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U.N. experts alarmed over reports of torture, mistreatment of detainees in Belarus

GENEVA (Reuters) - United Nations human rights investigators said on Tuesday they had received reports of hundreds of cases of torture, beatings and mistreatment of anti-government protesters by police in Belarus and urged the authorities to stop any such abuse.

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The investigators said that 6,700 people had been detained in recent weeks in protests, including journalists and passers-by who were arbitrarily arrested and hastily sentenced.

“We are extremely alarmed at the hundreds of allegations of torture and other ill-treatment in police custody,” more than a dozen U.N. experts said in a joint statement.

The Belarusian government has denied abusing detainees. The interior ministry declined to comment on the U.N. statement and referred questions to the state’s Investigative Committee.

Sergei Kabakovich, a representative of the state Investigative Committee, said he was not aware of any confirmed cases of torture or mistreatment.

“We continue to work to establish all objective circumstances. Verification activities are being carried out,” he said by phone.

The U.N. experts included the world body’s global torture investigator Nils Melzer and the U.N. special rapporteur on human rights in Belarus, Anais Marin. The statement did not specify the sources of the reports.

The experts said they had received reports of 450 documented cases of torture and ill-treatment of people in custody since a disputed presidential election last month which led to mass protests against President Alexander Lukashenko.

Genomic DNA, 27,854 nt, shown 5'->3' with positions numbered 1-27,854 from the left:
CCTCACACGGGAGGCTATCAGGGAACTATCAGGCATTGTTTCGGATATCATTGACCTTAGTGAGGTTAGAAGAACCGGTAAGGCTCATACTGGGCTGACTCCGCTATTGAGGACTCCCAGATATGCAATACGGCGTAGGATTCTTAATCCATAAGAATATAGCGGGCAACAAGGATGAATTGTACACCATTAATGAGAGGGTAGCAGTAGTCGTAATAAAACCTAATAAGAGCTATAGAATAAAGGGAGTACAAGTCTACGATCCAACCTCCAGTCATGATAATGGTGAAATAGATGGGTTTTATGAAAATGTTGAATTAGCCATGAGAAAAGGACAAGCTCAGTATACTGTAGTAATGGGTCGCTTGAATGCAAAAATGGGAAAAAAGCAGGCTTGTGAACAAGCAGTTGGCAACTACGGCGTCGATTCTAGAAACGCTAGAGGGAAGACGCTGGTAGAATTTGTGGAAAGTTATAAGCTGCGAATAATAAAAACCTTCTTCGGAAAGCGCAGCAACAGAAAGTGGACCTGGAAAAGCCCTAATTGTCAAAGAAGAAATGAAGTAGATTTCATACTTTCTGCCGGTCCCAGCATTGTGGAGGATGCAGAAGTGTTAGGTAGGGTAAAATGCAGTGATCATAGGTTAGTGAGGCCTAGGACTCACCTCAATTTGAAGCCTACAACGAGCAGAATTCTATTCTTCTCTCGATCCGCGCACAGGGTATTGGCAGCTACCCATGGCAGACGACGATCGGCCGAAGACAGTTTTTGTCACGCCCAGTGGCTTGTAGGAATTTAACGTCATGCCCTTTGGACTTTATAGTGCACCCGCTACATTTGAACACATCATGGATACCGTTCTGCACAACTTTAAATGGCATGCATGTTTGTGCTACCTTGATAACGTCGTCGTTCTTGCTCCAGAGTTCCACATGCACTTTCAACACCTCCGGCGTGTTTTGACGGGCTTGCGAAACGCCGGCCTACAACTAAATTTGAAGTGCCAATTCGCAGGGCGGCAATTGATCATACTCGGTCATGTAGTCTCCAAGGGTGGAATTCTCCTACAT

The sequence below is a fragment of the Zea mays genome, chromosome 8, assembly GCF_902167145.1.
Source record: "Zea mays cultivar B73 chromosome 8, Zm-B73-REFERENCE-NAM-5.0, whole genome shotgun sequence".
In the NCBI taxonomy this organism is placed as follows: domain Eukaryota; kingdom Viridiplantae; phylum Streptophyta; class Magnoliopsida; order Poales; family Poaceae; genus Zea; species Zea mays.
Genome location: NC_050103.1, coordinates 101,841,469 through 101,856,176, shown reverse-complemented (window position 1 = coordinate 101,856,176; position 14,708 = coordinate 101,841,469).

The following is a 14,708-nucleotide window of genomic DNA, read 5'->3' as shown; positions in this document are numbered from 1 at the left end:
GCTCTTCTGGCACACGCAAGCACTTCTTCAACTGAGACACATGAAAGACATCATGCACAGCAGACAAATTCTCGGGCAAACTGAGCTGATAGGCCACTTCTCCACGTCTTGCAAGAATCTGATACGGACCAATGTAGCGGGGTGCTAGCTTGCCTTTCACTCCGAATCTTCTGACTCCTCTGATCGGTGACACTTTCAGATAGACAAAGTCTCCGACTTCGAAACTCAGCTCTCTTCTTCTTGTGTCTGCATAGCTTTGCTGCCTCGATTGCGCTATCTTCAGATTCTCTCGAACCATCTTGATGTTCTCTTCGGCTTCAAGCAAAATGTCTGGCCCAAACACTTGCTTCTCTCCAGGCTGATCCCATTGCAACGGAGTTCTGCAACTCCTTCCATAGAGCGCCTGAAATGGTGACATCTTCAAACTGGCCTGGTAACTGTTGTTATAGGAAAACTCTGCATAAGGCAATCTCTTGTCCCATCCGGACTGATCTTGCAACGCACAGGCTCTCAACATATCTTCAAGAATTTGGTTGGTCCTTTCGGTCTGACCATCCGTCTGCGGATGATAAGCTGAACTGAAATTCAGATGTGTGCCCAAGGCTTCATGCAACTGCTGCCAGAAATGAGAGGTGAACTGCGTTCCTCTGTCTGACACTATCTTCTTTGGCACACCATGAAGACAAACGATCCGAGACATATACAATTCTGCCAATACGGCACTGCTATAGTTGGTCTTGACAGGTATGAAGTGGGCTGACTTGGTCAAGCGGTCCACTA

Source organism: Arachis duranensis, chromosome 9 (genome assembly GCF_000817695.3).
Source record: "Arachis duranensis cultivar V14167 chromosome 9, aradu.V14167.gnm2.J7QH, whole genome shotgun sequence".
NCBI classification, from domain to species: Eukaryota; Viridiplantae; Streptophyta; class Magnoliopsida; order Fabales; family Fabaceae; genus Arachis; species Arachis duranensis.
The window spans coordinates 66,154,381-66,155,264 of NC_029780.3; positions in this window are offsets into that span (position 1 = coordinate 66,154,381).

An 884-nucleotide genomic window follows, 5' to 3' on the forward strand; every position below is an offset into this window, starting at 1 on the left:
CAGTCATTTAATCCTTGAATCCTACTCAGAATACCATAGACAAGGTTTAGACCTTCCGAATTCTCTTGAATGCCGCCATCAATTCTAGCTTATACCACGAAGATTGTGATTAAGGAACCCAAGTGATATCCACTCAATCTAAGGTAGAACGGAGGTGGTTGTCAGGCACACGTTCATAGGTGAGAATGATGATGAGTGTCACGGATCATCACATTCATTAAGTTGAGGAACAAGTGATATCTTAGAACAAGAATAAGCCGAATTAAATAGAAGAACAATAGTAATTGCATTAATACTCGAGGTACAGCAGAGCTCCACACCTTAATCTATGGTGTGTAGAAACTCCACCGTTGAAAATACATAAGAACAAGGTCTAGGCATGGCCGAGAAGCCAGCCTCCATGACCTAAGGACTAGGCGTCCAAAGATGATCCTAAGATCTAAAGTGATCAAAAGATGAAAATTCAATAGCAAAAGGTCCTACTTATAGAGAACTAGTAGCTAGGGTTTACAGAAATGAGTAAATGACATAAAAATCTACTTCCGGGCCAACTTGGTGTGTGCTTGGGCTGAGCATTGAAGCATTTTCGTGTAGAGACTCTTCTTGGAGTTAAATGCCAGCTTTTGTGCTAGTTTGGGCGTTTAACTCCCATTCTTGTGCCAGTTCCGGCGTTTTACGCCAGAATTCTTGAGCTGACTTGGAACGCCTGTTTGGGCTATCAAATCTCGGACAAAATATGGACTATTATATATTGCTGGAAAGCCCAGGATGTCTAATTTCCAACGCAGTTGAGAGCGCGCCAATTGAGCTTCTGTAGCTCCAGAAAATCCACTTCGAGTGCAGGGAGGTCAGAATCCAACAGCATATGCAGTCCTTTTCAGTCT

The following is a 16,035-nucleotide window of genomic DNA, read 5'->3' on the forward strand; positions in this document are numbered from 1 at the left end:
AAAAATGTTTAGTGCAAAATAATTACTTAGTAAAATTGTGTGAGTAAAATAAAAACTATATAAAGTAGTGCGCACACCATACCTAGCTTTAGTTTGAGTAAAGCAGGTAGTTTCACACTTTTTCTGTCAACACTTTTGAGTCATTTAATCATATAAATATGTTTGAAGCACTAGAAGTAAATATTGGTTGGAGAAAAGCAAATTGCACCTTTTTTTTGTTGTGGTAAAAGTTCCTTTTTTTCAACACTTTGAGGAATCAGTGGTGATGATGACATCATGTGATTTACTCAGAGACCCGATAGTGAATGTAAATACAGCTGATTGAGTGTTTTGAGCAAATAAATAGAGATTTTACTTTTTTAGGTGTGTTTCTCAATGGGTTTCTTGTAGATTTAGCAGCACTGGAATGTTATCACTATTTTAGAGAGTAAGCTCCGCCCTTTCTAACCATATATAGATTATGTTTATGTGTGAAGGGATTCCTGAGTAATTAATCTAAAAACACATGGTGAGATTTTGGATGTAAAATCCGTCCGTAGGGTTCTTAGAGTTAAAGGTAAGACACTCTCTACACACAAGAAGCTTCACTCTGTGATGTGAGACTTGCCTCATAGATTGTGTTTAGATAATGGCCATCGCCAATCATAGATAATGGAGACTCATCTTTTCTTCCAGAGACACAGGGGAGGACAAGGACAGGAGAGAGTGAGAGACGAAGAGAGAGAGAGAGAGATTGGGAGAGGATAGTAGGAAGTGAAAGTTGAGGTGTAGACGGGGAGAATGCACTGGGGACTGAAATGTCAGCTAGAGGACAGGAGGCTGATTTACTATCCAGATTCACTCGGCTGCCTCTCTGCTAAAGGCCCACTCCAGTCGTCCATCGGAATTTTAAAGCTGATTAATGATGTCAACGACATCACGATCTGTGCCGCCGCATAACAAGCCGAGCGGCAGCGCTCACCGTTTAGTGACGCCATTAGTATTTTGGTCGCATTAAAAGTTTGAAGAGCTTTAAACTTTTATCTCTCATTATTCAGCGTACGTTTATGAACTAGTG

Violence against women and children, including sexual abuse and rape with rubber batons, had also been reported, they said.

“Any violation of the non-derogable prohibition of torture and ill-treatment must be prosecuted and punished,” they said.

The investigators urged Belarusian authorities to uphold fundamental legal safeguards including the immediate registration of detainees, judicial oversight of their cases and notification of their families. This was to prevent “enforced disappearances”, when authorities deny people are detained.

Lukashenko faces the biggest challenge of his 26-year rule since claiming victory in an election last month that opponents say was rigged. He denies electoral fraud and shows no sign of backing down despite the threat of Western sanctions.

Reporting by Stephanie Nebehay; Editing by Angus MacSwan and Nick Tattersall

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